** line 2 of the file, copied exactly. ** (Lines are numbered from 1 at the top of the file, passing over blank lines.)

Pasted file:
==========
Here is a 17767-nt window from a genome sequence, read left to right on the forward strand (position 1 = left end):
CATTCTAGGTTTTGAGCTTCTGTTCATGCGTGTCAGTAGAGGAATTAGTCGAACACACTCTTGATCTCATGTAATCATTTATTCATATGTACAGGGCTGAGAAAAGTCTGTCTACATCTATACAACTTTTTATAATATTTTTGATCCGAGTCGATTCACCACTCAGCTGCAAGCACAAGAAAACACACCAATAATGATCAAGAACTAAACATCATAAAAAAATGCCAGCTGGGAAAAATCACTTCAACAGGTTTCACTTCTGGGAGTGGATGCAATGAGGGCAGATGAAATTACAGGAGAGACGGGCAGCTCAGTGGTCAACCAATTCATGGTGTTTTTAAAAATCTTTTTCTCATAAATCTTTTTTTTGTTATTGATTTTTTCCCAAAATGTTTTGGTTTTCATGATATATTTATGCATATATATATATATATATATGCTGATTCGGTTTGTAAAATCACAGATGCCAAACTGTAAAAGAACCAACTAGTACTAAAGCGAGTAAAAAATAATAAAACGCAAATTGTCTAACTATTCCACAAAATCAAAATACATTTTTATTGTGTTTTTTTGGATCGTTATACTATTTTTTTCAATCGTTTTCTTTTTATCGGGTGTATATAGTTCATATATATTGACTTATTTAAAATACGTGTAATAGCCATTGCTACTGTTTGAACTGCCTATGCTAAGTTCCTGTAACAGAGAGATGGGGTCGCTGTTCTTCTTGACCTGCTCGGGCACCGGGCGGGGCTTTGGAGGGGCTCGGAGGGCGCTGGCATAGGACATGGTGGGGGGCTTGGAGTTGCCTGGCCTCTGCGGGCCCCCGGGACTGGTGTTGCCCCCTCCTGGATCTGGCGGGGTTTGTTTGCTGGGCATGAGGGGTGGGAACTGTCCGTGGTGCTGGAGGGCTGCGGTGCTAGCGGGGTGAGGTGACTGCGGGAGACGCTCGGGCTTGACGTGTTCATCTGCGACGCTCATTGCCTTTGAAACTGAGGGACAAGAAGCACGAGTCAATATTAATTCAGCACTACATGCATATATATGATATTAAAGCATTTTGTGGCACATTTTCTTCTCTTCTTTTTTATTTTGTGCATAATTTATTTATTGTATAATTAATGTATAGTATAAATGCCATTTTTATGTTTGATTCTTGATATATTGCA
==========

CATTCTAGGTTTTGAGCTTCTGTTCATGCGTGTCAGTAGAGGAATTAGTCGAACACACTCTTGATCTCATGTAATCATTTATTCATATGTACAGGGCTGAGAAAAGTCTGTCTACATCTATACAACTTTTTATAATATTTTTGATCCGAGTCGATTCACCACTCAGCTGCAAGCACAAGAAAACACACCAATAATGATCAAGAACTAAACATCATAAAAAAATGCCAGCTGGGAAAAATCACTTCAACAGGTTTCACTTCTGGGAGTGGATGCAATGAGGGCAGATGAAATTACAGGAGAGACGGGCAGCTCAGTGGTCAACCAATTCATGGTGTTTTTAAAAATCTTTTTCTCATAAATCTTTTTTTTGTTATTGATTTTTTCCCAAAATGTTTTGGTTTTCATGATATATTTATGCATATATATATATATATATATGCTGATTCGGTTTGTAAAATCACAGATGCCAAACTGTAAAAGAACCAACTAGTACTAAAGCGAGTAAAAAATAATAAAACGCAAATTGTCTAACTATTCCACAAAATCAAAATACATTTTTATTGTGTTTTTTTGGATCGTTATACTATTTTTTTCAATCGTTTTCTTTTTATCGGGTGTATATAGTTCATATATATTGACTTATTTAAAATACGTGTAATAGCCATTGCTACTGTTTGAACTGCCTATGCTAAGTTCCTGTAACAGAGAGATGGGGTCGCTGTTCTTCTTGACCTGCTCGGGCACCGGGCGGGGCTTTGGAGGGGCTCGGAGGGCGCTGGCATAGGACATGGTGGGGGGCTTGGAGTTGCCTGGCCTCTGCGGGCCCCCGGGACTGGTGTTGCCCCCTCCTGGATCTGGCGGGGTTTGTTTGCTGGGCATGAGGGGTGGGAACTGTCCGTGGTGCTGGAGGGCTGCGGTGCTAGCGGGGTGAGGTGACTGCGGGAGACGCTCGGGCTTGACGTGTTCATCTGCGACGCTCATTGCCTTTGAAACTGAGGGACAAGAAGCACGAGTCAATATTAATTCAGCACTACATGCATATATATGATATTAAAGCATTTTGTGGCACATTTTCTTCTCTTCTTTTTTATTTTGTGCATAATTTATTTATTGTATAATTAATGTATAGTATAAATGCCATTTTTATGTTTGATTCTTGATATATTGCA